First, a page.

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BR warning panel yellow for post-1984 locomotive and unit ends and for the yellow bands of engineers 'Dutch' livery.
18ml pot of water based acrylic paint.
BR light grey shade used for the window bands on the corporate blue and grey livery 1964-1990, with some blue & grey coaches in charter and heritage railway use today.This shade was also applied to the roof of many large-logo blue livery locomotives and the lower bodysides of the Railfreight triple-grey livery.
18ml water based acrylic pot.
British Rail standard corporate blue as used on locomotives, coaches and many other objects needing painting from 1966 until the mid 1985.
Introduced with a rail freight marketing push in the mid 1980s, the new Rail Freight grey and flame red colour scheme greatly brightened up BR's freight train image. The grey colouring was later utilised on BR's engineering stock, together with a warning yellow stripe.
BR painted goods wagons equiped with the vacuum continuous train brake in a bauxite brown colour, making them readily identifiable from the ordinary (non-vacuum fitted) grey wagons. The colour or shade of 'bauxite' changed with time, alothough basically a matt brown colour some wagons appearing to be red/brown, while others are an earthy brown, hence several shades of 'goods bauxite' or 'goods brown' in the Railmatch range! Later livery rule changes and occasional painting mistakes saw variations to the original plans, however BR also made strides towards operating all trains as fully braked and eliminating the grey unfitted wagons.
EWS maroon colour.
EWS gold colour.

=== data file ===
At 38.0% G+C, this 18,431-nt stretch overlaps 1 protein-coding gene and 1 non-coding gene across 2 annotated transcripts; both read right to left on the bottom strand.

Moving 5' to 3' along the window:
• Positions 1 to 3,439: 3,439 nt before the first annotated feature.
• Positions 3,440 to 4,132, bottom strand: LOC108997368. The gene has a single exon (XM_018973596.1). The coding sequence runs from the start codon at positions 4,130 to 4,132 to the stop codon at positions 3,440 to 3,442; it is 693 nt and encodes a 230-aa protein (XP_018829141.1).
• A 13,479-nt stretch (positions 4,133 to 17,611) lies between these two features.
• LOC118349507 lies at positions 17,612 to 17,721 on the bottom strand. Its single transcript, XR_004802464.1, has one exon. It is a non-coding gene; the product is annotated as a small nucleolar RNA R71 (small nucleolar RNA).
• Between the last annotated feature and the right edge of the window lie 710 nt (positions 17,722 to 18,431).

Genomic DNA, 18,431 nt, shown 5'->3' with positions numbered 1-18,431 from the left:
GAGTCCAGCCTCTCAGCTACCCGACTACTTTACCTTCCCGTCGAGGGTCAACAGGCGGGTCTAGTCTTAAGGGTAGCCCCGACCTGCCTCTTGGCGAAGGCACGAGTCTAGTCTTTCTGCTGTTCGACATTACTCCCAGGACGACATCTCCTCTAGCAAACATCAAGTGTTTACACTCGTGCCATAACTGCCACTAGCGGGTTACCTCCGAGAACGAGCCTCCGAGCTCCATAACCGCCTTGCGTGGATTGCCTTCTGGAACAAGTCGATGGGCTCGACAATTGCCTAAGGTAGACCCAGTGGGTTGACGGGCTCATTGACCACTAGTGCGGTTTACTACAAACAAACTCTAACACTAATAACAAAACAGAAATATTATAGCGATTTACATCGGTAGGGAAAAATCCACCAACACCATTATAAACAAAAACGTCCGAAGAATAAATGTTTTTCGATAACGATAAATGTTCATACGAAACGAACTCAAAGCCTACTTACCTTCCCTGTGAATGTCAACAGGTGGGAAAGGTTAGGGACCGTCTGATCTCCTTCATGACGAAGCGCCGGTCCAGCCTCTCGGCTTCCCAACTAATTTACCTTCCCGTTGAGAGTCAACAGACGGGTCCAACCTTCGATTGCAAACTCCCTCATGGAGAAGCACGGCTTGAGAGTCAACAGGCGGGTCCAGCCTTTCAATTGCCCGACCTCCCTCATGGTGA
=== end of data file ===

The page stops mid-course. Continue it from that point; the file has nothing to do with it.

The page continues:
British Railways / British Rail diesel locomotive green.18ml pot of water based acrylic paint.
BR locomotive sherwood green, the lighter shade used in two-tone green livery schemes.
BR crimson paint colour as used initially on passenger coaches and luggage vans.
Agreed in 1949, British Railways coach livery until 1957 was crimson and cream (2312) for mainline corridor coaches and all crimson for suburban stock. This shade is also known as carmine, as it wasn't very close to many peoples' concept of crimson!
BR cream paint colour as used with crimson on mainline corridor coaches between 1949 and 1957.
Agreed in 1949, British Railways coach livery until 1957 was crimson (2311) and cream for mainline corridor coaches and all crimson for suburban stock.
The Southern region clung to the green livery during the early BR era and once regional liveries were officially authorised in the mid-1950s, they quickly repainted many standard liveried vehicles. This is one regional livery which survived until the return to corporate management and plain blue in the late 1960s.
18ml acrylic paint in the grey shade used by BR for the rood panels of diesel locomotives, normally used with the green liveries.
The standard colour for BR goods wagons from 1948 was this light grey. This livery was used on the vast majority of the wagon fleet, including the thousands of steel coal wagons built in the 1950s which were equiped only with hand operated brakes.
BR painted goods wagons equiped with the vacuum continuous train brake in a bauxite brown colour, making them readily identifiable from the ordinary grey wagons.
This paint is the early red/brown bauxite shade, used from 1948 until the mid 1960s, but many older wagons continued in use in the colour until withdrawn.
A dirty colour ideal for weathering underframes, wheels, axleboxes and bogies.
Light rust shade representing freshly formed surface rust.
Gloss finish varnish for Railmatch acrylic paints.
A gloss finish is recommended as the best surface for the application of decals. A final satin or matt varnish can be applied over the finished model to seal the decals.
Concrete has been used for railway buildings since the 1920s, steadily increasing in its range of applications. Pre-cast traders' stores (eg. Ratio provender store), fencing, platforms, platelayers' huts and bridge girders all feature among the products of BRs' concrete works.